Ege et al v. Express Messenger Systems Inc et al

Filing 23

ORDER Granting 6 Defendant's Motion to Dismiss in Favor of Arbitration; by Judge Robert S. Lasnik.(RM)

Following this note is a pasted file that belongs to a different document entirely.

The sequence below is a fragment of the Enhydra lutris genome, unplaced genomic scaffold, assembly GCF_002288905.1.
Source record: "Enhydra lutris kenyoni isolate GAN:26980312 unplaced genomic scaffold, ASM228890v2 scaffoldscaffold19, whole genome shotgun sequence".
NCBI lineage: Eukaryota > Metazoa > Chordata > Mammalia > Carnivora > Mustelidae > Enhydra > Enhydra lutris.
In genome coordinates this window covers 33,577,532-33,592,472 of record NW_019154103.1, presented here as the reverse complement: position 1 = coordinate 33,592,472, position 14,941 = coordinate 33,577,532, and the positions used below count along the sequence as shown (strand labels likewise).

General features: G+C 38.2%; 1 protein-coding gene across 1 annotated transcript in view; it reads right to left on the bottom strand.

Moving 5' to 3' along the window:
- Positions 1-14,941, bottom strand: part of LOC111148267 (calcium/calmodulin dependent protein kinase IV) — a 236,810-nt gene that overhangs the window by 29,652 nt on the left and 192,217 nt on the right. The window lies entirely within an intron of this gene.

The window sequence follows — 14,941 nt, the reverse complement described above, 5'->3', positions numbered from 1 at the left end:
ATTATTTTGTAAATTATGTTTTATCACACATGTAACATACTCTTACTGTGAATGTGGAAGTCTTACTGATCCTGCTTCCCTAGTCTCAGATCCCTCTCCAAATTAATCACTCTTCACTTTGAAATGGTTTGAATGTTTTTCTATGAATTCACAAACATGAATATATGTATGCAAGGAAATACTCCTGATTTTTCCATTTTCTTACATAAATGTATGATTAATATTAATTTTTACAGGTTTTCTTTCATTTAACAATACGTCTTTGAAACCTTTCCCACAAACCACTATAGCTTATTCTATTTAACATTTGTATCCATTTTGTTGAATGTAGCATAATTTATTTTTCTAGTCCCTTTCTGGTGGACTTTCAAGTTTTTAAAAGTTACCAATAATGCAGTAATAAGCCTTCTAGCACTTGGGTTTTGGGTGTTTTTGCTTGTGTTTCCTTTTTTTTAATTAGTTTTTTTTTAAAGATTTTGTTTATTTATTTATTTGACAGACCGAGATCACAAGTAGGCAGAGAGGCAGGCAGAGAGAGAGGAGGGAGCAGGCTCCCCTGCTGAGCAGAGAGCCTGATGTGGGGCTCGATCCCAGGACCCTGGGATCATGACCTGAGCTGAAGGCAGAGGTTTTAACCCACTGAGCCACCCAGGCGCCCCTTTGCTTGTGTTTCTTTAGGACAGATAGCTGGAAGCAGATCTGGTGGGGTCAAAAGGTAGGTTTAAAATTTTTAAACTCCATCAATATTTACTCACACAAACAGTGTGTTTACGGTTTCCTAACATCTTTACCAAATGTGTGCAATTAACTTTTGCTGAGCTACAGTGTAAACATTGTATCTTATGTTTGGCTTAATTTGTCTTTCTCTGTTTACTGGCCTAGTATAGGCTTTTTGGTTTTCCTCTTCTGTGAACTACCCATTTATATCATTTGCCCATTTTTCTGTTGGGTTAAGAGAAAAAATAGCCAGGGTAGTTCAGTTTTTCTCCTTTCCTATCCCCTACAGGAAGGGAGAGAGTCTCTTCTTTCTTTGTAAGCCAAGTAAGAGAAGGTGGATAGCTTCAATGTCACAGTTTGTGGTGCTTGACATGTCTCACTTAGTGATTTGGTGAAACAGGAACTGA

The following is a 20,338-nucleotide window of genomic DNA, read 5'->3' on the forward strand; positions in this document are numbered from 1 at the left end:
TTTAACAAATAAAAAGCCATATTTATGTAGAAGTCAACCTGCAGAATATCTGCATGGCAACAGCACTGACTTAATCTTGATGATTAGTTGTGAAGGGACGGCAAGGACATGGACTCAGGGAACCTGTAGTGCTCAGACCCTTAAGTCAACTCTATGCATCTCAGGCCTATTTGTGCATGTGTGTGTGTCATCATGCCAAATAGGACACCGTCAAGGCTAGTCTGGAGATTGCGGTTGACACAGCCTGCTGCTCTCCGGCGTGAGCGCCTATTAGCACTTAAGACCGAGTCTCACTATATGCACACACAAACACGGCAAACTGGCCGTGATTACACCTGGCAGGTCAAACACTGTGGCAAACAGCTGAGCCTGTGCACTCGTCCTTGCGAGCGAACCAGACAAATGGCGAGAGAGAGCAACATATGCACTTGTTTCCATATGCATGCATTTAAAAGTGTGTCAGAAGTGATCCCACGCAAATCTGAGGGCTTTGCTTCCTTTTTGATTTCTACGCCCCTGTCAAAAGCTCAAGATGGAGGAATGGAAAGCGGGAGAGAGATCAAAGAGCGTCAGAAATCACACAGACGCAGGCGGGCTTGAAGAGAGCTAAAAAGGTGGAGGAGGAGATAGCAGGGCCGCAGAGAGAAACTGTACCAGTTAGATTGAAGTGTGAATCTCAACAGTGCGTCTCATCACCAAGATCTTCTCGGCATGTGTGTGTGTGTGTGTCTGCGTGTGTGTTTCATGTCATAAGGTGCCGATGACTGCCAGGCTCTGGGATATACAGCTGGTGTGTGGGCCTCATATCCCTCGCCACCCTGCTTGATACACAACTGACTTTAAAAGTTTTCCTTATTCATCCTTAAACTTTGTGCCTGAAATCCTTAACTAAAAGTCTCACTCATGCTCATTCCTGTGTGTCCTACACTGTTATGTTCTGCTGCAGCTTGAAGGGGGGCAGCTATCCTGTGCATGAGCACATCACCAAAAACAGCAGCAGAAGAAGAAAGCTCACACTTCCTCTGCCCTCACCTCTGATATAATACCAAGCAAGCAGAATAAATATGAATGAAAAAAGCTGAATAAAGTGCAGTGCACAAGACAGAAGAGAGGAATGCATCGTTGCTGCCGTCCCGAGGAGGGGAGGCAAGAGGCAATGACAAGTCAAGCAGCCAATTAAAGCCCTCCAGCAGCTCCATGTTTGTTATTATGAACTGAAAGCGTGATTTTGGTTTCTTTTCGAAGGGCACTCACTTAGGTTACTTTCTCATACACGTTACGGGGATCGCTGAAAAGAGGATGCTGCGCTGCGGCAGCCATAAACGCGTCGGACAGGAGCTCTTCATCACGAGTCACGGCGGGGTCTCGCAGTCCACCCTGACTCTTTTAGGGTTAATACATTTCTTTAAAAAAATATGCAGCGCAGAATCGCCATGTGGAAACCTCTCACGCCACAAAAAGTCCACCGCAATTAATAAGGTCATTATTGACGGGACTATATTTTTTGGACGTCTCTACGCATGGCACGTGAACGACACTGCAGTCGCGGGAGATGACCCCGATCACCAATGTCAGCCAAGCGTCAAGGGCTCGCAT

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1 2 3 4 5 6 7 8 9 10 11 12 13 14 15 16 17 UNITED STATES DISTRICT COURT WESTERN DISTRICT OF WASHINGTON AT SEATTLE _______________________________________ ) ABDIRIZAQ EGE, ABDIRAHIM FARAH, ) and ABDULKADIR HASSAN, and on behalf ) of other members of the general public similarly) situated, ) ) Plaintiffs, ) v. ) ) ) EXPRESS MESSENGER SYSTEMS, INC., a ) Delaware corporation doing business as ) ONTRAC; and DOES 1 through 100, inclusive, ) ) Defendants. ) _______________________________________) No. C16-1167RSL ORDER GRANTING DEFENDANT’S MOTION TO DISMISS IN FAVOR OF ARBITRATION This matter comes before the Court on “Defendant’s Motion to Dismiss, or in the 18 Alternative, to Stay Proceedings and Compel Arbitration.” (Dkt. # 6). Having reviewed the 19 memoranda, declarations, and exhibits submitted by the parties, the Court finds as follows: 20 21 BACKGROUND Between October 2011 and May 2014, the Plaintiffs – a putative class of commercial 22 truck drivers – each entered into an Owner/Operator Agreement (“Agreement”) with 23 Subcontracting Concepts CT LLC (“SCI”), which is not a party here. The Agreement outlines 24 the Plaintiffs’ obligations to SCI and to the “[Plaintiffs’] customers,” defined as companies that 25 “provide logistical support for the delivery of tangible items.” See e.g., (Dkt. #7), ¶ 12. In 26 reality, when Plaintiffs began to perform under the Agreement, they only delivered packages for ORDER GRANTING MOTION TO DISMISS 1 one company, Defendant1 Express Messenger Systems, Inc., doing business as OnTrac. (Dkt. 2 # 1), ¶ 26. While Plaintiffs and SCI were the only signatories, the Agreement defined the rights and 3 4 responsibilities Plaintiffs would have in their relationship with logistics companies like 5 Defendant. Under the Agreement, Plaintiffs assumed several direct obligations to their logistics 6 company customers. Plaintiffs agreed to indemnify customers, to grant customers the right to 7 subrogate claims against them, and to notify customers within four hours if Plaintiffs were 8 involved in any accidents. (Dkt. # 7), ¶¶ 13, 18, 19. Plaintiffs claim that Defendant exerted such control—from setting the number of 9 10 deliveries to specifying Plaintiffs’ routes—that Defendant and SCI acted as joint employers, and 11 that Plaintiffs functioned as employees rather than independent contractors. See e.g. (Dkt. # 1), 12 ¶¶ 4, 5, 17, 23, 26. Plaintiffs’ work conditions, as described by the Complaint, were a departure 13 from the terms Plaintiffs accepted in their contract with SCI. Under the Agreement, Plaintiffs 14 had the “right, in their discretion, to accept or reject assignments from Customers” and were 15 “free to select their own routes or the order of their deliveries.” (Dkt. #7), Ex. 2, ¶¶ 14, 16. In case of disputes, the Agreement contains an arbitration provision that states, in relevant 16 17 part: In the event of any dispute, claim, question, or disagreement arising from or relating to this agreement or the breach thereof, the parties hereto shall use their best efforts to settle the dispute, claim, question, or disagreement. . . . If resolution of the dispute, claim, question or disagreement is not reached within a period of 60 days, then upon notice by either party . . . disputes, claims, questions or differences beyond the jurisdictional maximum for small claims courts within the locality of the Owner / Operator’s residence shall be finally settled by arbitration in accordance with the Federal Arbitration Act. 18 19 20 21 22 23 24 25 26 1 Plaintiffs also brought claims against unspecified “Does 1 through 100, inclusive,” seeking leave of the Court to determine the identities of the Does. (Dkt. # 1). For the purposes of this Order, the Court will treat the Defendants as a single entity, OnTrac. ORDER GRANTING MOTION TO DISMISS -2- Neither you nor SCI shall be entitled to join or consolidate claims in arbitration by or against other individuals or entities, or arbitrate any claim as a representative member of a class or in a private attorney general capacity. 1 2 3 4 (Dkt. #7), Ex. 2, ¶ 26. At issue is whether the arbitration provision applies to Plaintiffs’ claims 5 against Defendant, who did not sign the Agreement. 6 Plaintiffs filed the instant action, bringing various wage claims under four statutory 7 provisions of Washington law: RCW 49.12 et seq. (Washington’s Industrial Welfare Act 8 (“IWA”)); RCW 49.46. et seq. (Washington's Minimum Wage Act (“MWA”)); RCW 49.48.010 9 (Washington's Wage Collection Act (“WCA”)); and RCW 49.52.050. Plaintiffs claim that 10 Defendant intentionally misclassified them as independent contractors, rather than employees. 11 (Dkt. #1). In so doing, Defendant avoided paying Plaintiffs minimum wage and overtime, and 12 Defendant did not provide Plaintiffs with the ten-minute rest breaks and thirty-minute lunch 13 periods owed to employees under Washington law. (Id.), ¶¶ 2, 34-37. 14 Defendant argues it is a third-party beneficiary to the Agreement between Plaintiffs and 15 SCI, and therefore the arbitration provision in the Agreement applies to Plaintiffs’ wage and 16 employment claims. Defendant therefore moves the Court to stay the action and compel 17 arbitration or, in the alternative, dismiss Plaintiffs’ claims in favor of arbitration. DISCUSSION 18 19 20 A. Standard “Federal Rule of Civil Procedure 12(b)(3) provides for dismissal based on improper 21 venue.” Brennan v. Opus Bank, No. C13-94RSM, 2013 WL 2445430, at *3 (W.D. Wash. June 22 5, 2013). “‘An agreement to arbitrate before a specified tribunal is, in effect, a specialized kind 23 of forum selection clause that posits not only the situs of suit but also the procedure to be used in 24 resolving the dispute.’” Brennan, 2013 WL 2445430, at *3 (quoting Scherk v. Alberto–Culver, 25 417 U.S. 506, 519 (1974)). Motions to enforce forum selection clauses may be brought under 26 Rule 12(b)(3). Id. When a motion to enforce a forum selection clause is brought, the plaintiff carries the burden of showing that venue is proper. Id. Further, “[u]nder the ... standard for ORDER GRANTING MOTION TO DISMISS -3- 1 resolving motions to dismiss based on a forum selection clause, the pleadings are not accepted as 2 true, as would be required under a Rule 12(b)(6) analysis.” Id. (quoting Argueta v. Banco 3 Mexicano, S.A., 87 F.3d 320, 324 (9th Cir. 1996)). 4 A motion to compel arbitration must be granted if there is a valid agreement to arbitrate 5 and the dispute falls within the scope of that agreement. Chiron Corp. v. Ortho Diagnostic Sys., 6 Inc., 207 F.3d 1126, 1130 (9th Cir. 2000). There is no dispute that there is a valid agreement to 7 arbitrate between Plaintiffs and third-party SCI. The issues here are: (1) whether Defendant is a 8 third-party beneficiary so that the arbitration agreement applies to the parties and, if so, (2) 9 whether the arbitration agreement covers the wage and employment claims Plaintiffs bring 10 11 12 13 14 15 16 17 18 19 20 21 22 23 24 25 26 against Defendant. B. Third-Party Beneficiary Defendant argues it is a third-party beneficiary of the Agreement between Plaintiffs and SCI, and may therefore compel arbitration. “[T]raditional principles of state law” determine whether a “contract [may] be enforced by or against non-parties to the contract through…thirdparty beneficiary theories….” Arthur Andersen LLP v. Carlisle, 556 U.S. 624, 631 (2009) (citation and internal quotation marks omitted). As a threshold matter, the Court must determine which law to apply to this motion. The parties agree that Washington State contract law applies. (Dkt. # 17), at 4-5 n.1; (Dkt. # 18), at 2 n.2. But Defendant requests a determination of its rights based on the Agreement, which contains a choice of law provision that applies the laws of the State of New York. (Dkt. # 7), Ex. 2, ¶ 23. See also (Dkt. #6), at 9. (“Plaintiffs’ misclassification claim and all claims that relate to the alleged relationship between OnTrac and Plaintiffs…arise from Plaintiffs’ Owner Operator Agreements with SCI.”) Washington courts “interpret contract provisions to render them enforceable whenever possible,” and “‘generally enforce contract choice of law provisions.’” Schnall v. AT & T Wireless Servs., Inc., 171 Wn. 2d 260, 266 (2011) (quoting McKee v. AT&T Corp., 164 Wash. ORDER GRANTING MOTION TO DISMISS -4- 1 2d 372, 384 (2008)). “To effectively void a choice of law provision, a court must find that the 2 chosen state has no substantial relationship to the parties or that the application of the chosen 3 law would be contrary to a fundamental policy of Washington.” Id. at 267. Further, Washington 4 courts have also adopted the ‘significant relationship’ test…which gives great weight to the 5 place where the parties' relationship was centered.” Id. In this case, neither party appears to have a substantial relationship to New York. 6 7 Plaintiffs are all residents of Washington, and Defendant is a Delaware corporation, doing 8 business solely in the western states. (Dkt. #1), ¶ 10-12; (Dkt. #6), at 2. Further, the parties’ 9 business dealings were conducted in Washington. The Court will therefore apply Washington 10 11 law. “Under Washington state law, ‘both contracting parties must intend that a third-party 12 beneficiary contract be created.’” Rajagopalan v. NoteWorld, LLC, 718 F.3d 844, 847 (9th Cir. 13 2013) (quoting Postlewait Const., Inc. v. Great Am. Ins. Companies, 106 Wash. 2d 96, 99 14 (1986)). “[T]he key is ... whether performance under the contract would necessarily and directly 15 benefit that party.” Rajagopalan, 718 F.3d at 847 (quoting Postlewait, 106 Wash. 2d at 99). “If 16 the terms of the contract necessarily require the promisor to confer a benefit upon a third person, 17 then the contract, and hence the parties thereto, contemplate a benefit to the third person.” 18 Lonsdale v. Chesterfield, 99 Wash. 2d 353, 361 (1983) (emphasis omitted) (quoting Vikingstad 19 v. Baggott, 46 Wash. 2d 494, 496-97 (1955)). The party seeking third-party beneficiary status 20 bears the burden of proving the “contract reflects the express or implied intention of the parties 21 to the contract to benefit the third party.” Klamath Water Users Protective Ass’n v. Patterson, 22 204 F.3d 1206, 1211 (9th Cir. 1999). 23 Performance under the Agreement required Plaintiffs to confer a benefit on its customers, 24 including Defendant. Plaintiffs themselves describe their work for Defendant under the 25 Agreement as “an integral part of [Defendant]’s business.” (Dkt. #1), ¶¶ 30, 31; see also (Id.), 26 ¶ 4 (“Plaintiffs and class members’ work, i.e. delivering parcels, is…not … an incidental or ORDER GRANTING MOTION TO DISMISS -5- 1 tangential part of Defendant[]’s operations, but rather is central to Defendant[]’s business.”) And 2 several provisions in the Agreement contemplate specific promises to the Defendant: Plaintiffs 3 agreed to indemnify any logistics company customers, to grant customers the right to subrogate 4 claims against them, and to notify customers within four hours if Plaintiffs were involved in any 5 accidents. (Dkt. # 7), ¶¶ 13, 18, 19. 6 Plaintiffs argue that Defendant was merely an incidental beneficiary of the Agreement, 7 because reference in the Agreement to logistics company customers is “generic” and “oblique.” 8 (Dkt. #4), at 4. But Defendant is a third-party beneficiary because performance under the 9 Agreement required the parties to confer a benefit upon Defendant; it is unnecessary that 10 Defendant be cited in the Agreement by name. See e.g., Wood Products Co. v. Tri-State Const., 11 Inc., No. C04-2052Z, 2005 WL 1126928, at *6 (W.D. Wash. May 9, 2005); Restatement 12 (Second) of Contracts § 308 (1981) (“there is no requirement of identification prior to the time 13 for enforcement of the right.”). “Under the terms of the contract, [Plaintiffs] could not fully 14 perform [their] promise[s] to [deliver packages] without directly benefitting the [Defendant].” 15 Lonsdale, 662 P.2d at 390. 16 Plaintiffs also argue that the Agreement contains language that explicitly forecloses the 17 possibility of third-party beneficiaries. Specifically, Plaintiffs argue that the phrase “parties 18 hereto,” used in the arbitration provision and elsewhere in the Agreement, is meant to exclude 19 third parties from benefitting from the Agreement. See e.g., (Dkt. #7 ), Ex. 2, ¶ 26 (“In the event 20 of any dispute…the parties hereto shall use their best efforts to settle the dispute.” (Dkt. # 17), 21 at 6 (citing (Dkt. # 7), Ex. 2, ¶ 26) (emphasis added by Plaintiffs)). Plaintiffs claim that other 22 language in the arbitration provision is further limiting: “Neither [Plaintiffs] nor SCI shall be 23 entitled to join or consolidate claims in arbitration by or against other individuals or entities….” 24 Id. A plain reading of the Agreement does not support this interpretation, as the language only 25 defines the contracting parties and prevents them from bringing multi-party claims in arbitration. 26 Moreover, it is clear from a plain reading of the Agreement that performance “would necessarily ORDER GRANTING MOTION TO DISMISS -6- 1 and directly benefit” customers such as Defendant. Rajagopalan, 718 F.3d at 847 (quoting 2 Postlewait, 106 Wash. 2d at 99). Nearly every paragraph of the Agreement describes the 3 contours of the obligations Plaintiffs would have to their “customers.” See e.g., (Dkt. # 7), ¶¶ 13, 4 18, 19. For these reasons, the Court finds that Defendant was a third-party beneficiary to the 5 Agreement. 6 7 8 9 10 11 12 13 14 15 16 17 18 19 20 21 22 23 24 25 26 C. Arbitrability Having determined that Defendant is a third-party beneficiary, the Court must consider whether the arbitration provision applies to this action. As an initial matter, the Court must address whether the arbitrability of Plaintiffs’ claims against Defendant is itself a question reserved for arbitration. “Whether a dispute as to arbitrability should be resolved by the court or an arbitrator depends upon whether the parties agreed to delegate that power to the arbitrator.” Brennan, 2013 WL 2445430, at *4. “Unless parties ‘clearly and unmistakably’ delegate that power to an arbitrator, arbitrability is for the court, not the arbitrator, to decide.” Id. (quoting First Options of Chicago, Inc. v. Kaplan, 514 U.S. 938, 943-44 (1995)). Here, the arbitration clause is completely silent as to what entity is charged with deciding arbitrability. Such silence cannot constitute “clear[] and unmistakabl[e]” evidence of the parties’ intent to submit the question of arbitrability to the arbitrator. Id. Therefore, it is for the Court to determine whether the scope of the arbitration provision applies to Plaintiffs’ claims. Because the Agreement is “‘a contract evidencing a transaction involving commerce,’ it is subject to the [Federal Arbitration Act].” Chiron Corp. v. Ortho Diagnostic Sys., Inc., 207 F.3d 1126, 1130 (9th Cir. 2000) (quoting the Federal Arbitration Act of 1925 (the “FAA”), 9 U.S.C. § 1). The parties do not challenge the validity of the Agreement, therefore, under the FAA, the Court is restricted to deciding only whether the dispute falls within the agreement to arbitrate. Id. at 1131. As a matter of federal law, any doubts concerning the scope of arbitrable issues should be resolved in favor of arbitration. Id. The presumption in favor of arbitration “applies with particular force where… the arbitration clause is phrased in broad and general terms.” Wynn ORDER GRANTING MOTION TO DISMISS -7- 1 Resorts, Ltd. v. Atl.-Pac. Capital, Inc., 497 Fed. Appx. 740, 743 (9th Cir. 2012). “Stated 2 differently, to require arbitration, an aggrieved party's factual allegations need only touch matters 3 covered by the contract containing the arbitration clause.” Id. (internal quotations omitted). 4 If the Court finds a valid arbitration agreement encompasses the disagreement at hand, the 5 FAA “leaves no place for the exercise of discretion by a district court,” and instead mandates 6 “that district courts shall direct the parties to proceed to arbitration on issues as to which an 7 arbitration agreement has been signed.” Chiron, 207 F.3d at 1130 (quoting Dean Witter 8 Reynolds Inc. v. Byrd, 470 U.S. 213, 218 (1985)) (emphasis in original). “The party resisting 9 arbitration bears the burden of showing that the agreement does not cover the claims at issue.” 10 Peters v. Amazon Servs. LLC, 2 F. Supp. 3d 1165, 1173 (W.D. Wash. 2013). Accordingly, the 11 Court must compare the terms of the arbitration provision to Plaintiffs’ claims. 12 In this case, the arbitration clause is broad and far reaching: “[A]ny dispute, claim, 13 question, or disagreement arising from or relating to this agreement or the breach thereof… shall 14 be finally settled by arbitration in accordance with the Federal Arbitration Act.” (Dkt. # 7), Ex. 15 2, ¶ 26 (emphasis added). The Ninth Circuit construes arbitration clauses that include phrases 16 like “relating to” broadly. See e.g., Mediterranean Enterprises, Inc. v. Ssangyong Corp., 708 17 F.2d 1458, 1464 (9th Cir. 1983) (“relating to” language in an arbitration provision extends 18 beyond disputes relating to the interpretation and performance of the contract itself). 19 Plaintiffs’ Complaint alleges violations of various Washington wage and employment 20 statutes, while carefully avoiding any mention of the Agreement. (Dkt. #1). Plaintiffs’ claims do 21 not require the existence of a formal contract, and “[t]he parties’ characterization of their 22 employment relationship is not determinative.” Becerra v. Expert Janitorial, LLC, 181 Wn.2d 23 186, 195 (2014). Nevertheless, Plaintiffs allege that Defendant was a joint employer with SCI, 24 with the same responsibilities under the wage and employment statutes. Each of these statutes 25 creates liability for “employers” engaged in wage and employment abuses. In order to determine 26 whether a defendant is an “employer” for purposes of the wage and employment statutes, ORDER GRANTING MOTION TO DISMISS -8- 1 Washington courts use an “economic reality” test that evaluates the employment relationship 2 “based upon the ‘circumstances of the whole activity.’” Becerra, 332 P.3d at 421 (quoting 3 Rutherford Food Corp. v. McComb, 331 U.S. 722, 730 (1947)). 4 Although the Complaint does not reference the Agreement, Plaintiffs’ allegations 5 describe an employment environment that would violate several of the Agreement’s terms. 6 Plaintiffs allege Defendant exercised extensive control over their schedules and routes, and 7 prohibited Plaintiffs from delivering for other companies. (Dkt. # 1), ¶ 26. But under the 8 Agreement, Plaintiffs were granted the “right, in their discretion, to accept or reject assignments 9 from Customers and were “free to select their own routes or the order of their deliveries.” (Dkt. 10 # 7), Ex. 2, ¶¶ 14, 16. At the heart of Plaintiffs’ claims is their allegation that they were 11 misclassified as independent contractors, as opposed to employees. See e.g. (Dkt. #1), ¶ 23. But 12 Plaintiffs signed the Agreement, which provided that “[Plaintiffs] agree[] that no 13 employer/employee relationship is created under this Agreement as a result of the relationship 14 between SCI and the [Plaintiffs] or [their] Customers.” (Dkt. # 6, ¶ 6). 15 In analyzing Plaintiffs’ claims that Defendant and SCI should face the same liability 16 under the wage and employment statutes, the Court cannot evaluate the “circumstances of the 17 whole activity” of Plaintiffs’ employment, and Defendant’s responsibilities without “touch[ing] 18 matters covered by the [Agreement].” Id. at 421 (quoting Rutherford Food Corp. v. McComb, 19 331 U.S. 722, 730 (1947)); Wynn Resorts, 497 Fed. Appx. at 743. While it is possible that 20 Plaintiffs’ relationship with Defendant could be governed by another agreement between them, 21 Plaintiff does not allege as much. The burden is on Plaintiffs to demonstrate that the Agreement 22 – and, thus, its arbitration provision – does not encompass their employment claims against 23 Defendant. In the absence of any evidence to the contrary, the Court applies the strong 24 presumption in favor of abritrability and presumes that Plaintiffs’ claims are arbitrable. 25 26 Plaintiffs make only one argument in support of their opposition, asserting that their claims are beyond the scope of the arbitration provision because they entered into a contract only ORDER GRANTING MOTION TO DISMISS -9- 1 with SCI, and any dispute with Defendant is therefore necessarily beyond the Agreement. (Dkt. 2 # 17), at 5-6. Plaintiffs’ argument would undermine the third-party beneficiary doctrine, which 3 allows third parties to vindicate their rights and protect their interests under a given agreement, 4 including the right to settle disputes in arbitration. See e.g., Lonsdale, 99 Wash. 2d 353, 361 5 (1983); Geier v. m-Qube Inc., 824 F.3d 797, 801 (9th Cir. 2016) (applying Washington law). 6 The Court therefore declines to adopt Plaintiffs’ argument. Because Defendant is a third-party 7 beneficiary and Plaintiffs’ claims touch upon matters in the Agreement, Plaintiffs’ claims are 8 arbitrable. 9 10 11 12 13 14 15 16 17 D. Dismissal The Court finds that Defendant is a third-party beneficiary of the Agreement, and Plaintiffs’ claims come within the scope of the Agreement’s arbitration provision. “Under Ninth Circuit precedent, this Court has the discretion to decide whether to dismiss or stay pending arbitration in this case.” Brennan, 2013 WL 2445430, at *8. Because the Court finds that arbitration is the proper forum for all of Plaintiffs’ claims to be heard, it will grant Defendant’s motions to dismiss pursuant to Fed. R. Civ. P. 12(b)(3) in favor of arbitration, and without prejudice. 18 19 20 CONCLUSION For the foregoing reasons, Defendant’s motion to dismiss in favor of arbitration (Dkt. # 6) is GRANTED. 21 22 DATED this 10th day of January, 2017. 23 A Robert S. Lasnik 24 25 United States District Judge 26 ORDER GRANTING MOTION TO DISMISS -10-